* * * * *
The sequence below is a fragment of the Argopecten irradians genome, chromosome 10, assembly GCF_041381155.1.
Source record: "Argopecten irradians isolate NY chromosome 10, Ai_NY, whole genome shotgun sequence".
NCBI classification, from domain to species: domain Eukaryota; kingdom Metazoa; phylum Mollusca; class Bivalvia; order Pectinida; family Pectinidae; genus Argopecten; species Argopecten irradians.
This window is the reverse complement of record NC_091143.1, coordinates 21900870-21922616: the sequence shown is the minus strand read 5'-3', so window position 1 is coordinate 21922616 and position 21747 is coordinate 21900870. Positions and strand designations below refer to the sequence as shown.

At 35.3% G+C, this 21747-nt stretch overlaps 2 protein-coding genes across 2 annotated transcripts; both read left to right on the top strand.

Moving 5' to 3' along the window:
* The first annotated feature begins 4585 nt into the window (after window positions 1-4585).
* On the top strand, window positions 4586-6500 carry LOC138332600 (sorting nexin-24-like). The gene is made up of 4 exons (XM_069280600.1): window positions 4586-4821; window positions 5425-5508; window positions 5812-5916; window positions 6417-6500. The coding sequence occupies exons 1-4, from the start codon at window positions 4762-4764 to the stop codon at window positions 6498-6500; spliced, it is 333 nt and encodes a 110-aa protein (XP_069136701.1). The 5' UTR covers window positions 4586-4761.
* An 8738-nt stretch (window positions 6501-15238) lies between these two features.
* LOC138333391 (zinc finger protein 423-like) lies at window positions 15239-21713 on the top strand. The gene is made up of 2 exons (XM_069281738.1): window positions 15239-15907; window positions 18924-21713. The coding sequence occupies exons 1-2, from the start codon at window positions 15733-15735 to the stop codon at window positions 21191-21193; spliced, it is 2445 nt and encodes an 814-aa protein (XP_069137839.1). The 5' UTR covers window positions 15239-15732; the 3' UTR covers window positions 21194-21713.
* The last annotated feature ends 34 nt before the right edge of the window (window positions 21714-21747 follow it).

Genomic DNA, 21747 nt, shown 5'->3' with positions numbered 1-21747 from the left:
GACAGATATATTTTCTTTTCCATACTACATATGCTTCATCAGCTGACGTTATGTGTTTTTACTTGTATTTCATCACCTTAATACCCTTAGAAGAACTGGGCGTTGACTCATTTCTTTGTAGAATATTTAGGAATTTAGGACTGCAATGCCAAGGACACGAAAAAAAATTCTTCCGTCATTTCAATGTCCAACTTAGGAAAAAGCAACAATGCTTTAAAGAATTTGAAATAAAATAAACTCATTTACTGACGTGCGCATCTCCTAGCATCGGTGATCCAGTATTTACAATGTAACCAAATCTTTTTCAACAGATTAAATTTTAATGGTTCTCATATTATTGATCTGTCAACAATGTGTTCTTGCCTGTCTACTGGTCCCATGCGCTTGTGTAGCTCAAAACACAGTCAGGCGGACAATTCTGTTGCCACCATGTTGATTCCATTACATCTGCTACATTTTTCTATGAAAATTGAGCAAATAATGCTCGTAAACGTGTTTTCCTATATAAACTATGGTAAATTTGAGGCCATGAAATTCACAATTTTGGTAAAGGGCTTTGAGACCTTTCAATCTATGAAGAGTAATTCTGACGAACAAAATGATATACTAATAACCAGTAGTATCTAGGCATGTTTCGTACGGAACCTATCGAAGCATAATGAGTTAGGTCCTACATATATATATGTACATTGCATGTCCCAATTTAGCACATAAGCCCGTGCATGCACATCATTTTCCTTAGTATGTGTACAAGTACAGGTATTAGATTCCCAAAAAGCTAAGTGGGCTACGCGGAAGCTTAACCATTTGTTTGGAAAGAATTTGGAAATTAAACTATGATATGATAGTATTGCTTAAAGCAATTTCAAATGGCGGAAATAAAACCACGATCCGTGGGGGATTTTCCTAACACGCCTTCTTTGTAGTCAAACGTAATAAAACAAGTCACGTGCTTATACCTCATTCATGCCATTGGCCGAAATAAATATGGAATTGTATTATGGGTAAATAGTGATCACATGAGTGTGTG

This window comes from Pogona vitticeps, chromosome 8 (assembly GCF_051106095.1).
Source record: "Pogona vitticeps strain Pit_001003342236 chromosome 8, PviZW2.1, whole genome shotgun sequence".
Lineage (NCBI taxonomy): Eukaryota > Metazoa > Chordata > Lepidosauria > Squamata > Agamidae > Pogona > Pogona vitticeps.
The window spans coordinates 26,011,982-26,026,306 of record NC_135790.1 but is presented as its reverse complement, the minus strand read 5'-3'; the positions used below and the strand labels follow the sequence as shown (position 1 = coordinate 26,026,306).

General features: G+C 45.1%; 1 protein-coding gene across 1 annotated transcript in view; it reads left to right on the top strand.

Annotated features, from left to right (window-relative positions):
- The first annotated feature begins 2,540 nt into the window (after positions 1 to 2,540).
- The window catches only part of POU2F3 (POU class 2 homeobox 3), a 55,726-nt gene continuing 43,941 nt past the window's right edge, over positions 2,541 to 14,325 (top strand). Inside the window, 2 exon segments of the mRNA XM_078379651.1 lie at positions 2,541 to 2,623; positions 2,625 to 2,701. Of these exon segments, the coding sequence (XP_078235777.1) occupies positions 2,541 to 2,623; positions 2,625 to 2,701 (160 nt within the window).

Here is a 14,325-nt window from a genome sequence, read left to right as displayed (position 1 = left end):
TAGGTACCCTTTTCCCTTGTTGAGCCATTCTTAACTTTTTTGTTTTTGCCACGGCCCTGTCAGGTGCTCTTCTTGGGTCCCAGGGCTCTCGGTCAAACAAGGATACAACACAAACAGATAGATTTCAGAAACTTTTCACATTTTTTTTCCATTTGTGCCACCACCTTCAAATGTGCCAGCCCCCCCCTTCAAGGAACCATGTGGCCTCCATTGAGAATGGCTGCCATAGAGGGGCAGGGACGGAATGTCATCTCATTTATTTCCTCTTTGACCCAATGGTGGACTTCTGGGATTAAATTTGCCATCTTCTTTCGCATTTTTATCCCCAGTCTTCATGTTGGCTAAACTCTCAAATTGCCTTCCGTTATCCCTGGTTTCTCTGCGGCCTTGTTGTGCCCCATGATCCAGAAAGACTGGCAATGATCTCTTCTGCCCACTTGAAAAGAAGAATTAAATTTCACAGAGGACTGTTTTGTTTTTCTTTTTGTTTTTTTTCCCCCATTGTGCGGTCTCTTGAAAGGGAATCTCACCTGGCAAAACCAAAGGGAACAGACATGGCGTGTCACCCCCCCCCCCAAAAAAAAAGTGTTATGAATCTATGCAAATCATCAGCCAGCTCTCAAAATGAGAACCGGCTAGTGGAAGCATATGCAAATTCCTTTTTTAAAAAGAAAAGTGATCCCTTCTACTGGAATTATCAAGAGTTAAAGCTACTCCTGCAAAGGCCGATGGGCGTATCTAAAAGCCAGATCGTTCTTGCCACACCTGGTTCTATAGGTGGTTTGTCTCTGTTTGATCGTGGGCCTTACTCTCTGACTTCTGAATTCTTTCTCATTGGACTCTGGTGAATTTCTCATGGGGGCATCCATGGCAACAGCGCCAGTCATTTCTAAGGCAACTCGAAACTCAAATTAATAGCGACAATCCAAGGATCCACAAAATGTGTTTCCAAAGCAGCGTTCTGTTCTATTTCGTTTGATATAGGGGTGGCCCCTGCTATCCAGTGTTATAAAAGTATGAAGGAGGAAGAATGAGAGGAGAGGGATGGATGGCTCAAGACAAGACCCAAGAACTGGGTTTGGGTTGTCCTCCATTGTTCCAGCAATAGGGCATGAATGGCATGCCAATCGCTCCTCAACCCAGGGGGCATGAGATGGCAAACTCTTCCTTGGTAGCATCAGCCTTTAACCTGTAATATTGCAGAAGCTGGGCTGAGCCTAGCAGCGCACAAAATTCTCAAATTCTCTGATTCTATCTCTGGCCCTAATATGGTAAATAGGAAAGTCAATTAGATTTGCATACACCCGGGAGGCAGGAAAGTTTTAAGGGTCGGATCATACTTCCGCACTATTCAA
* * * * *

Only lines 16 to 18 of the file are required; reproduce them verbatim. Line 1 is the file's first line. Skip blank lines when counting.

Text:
Lineage (NCBI taxonomy): Eukaryota > Metazoa > Chordata > Lepidosauria > Squamata > Agamidae > Pogona > Pogona vitticeps.
The window spans coordinates 26,011,982-26,026,306 of record NC_135790.1 but is presented as its reverse complement, the minus strand read 5'-3'; the positions used below and the strand labels follow the sequence as shown (position 1 = coordinate 26,026,306).

General features: G+C 45.1%; 1 protein-coding gene across 1 annotated transcript in view; it reads left to right on the top strand.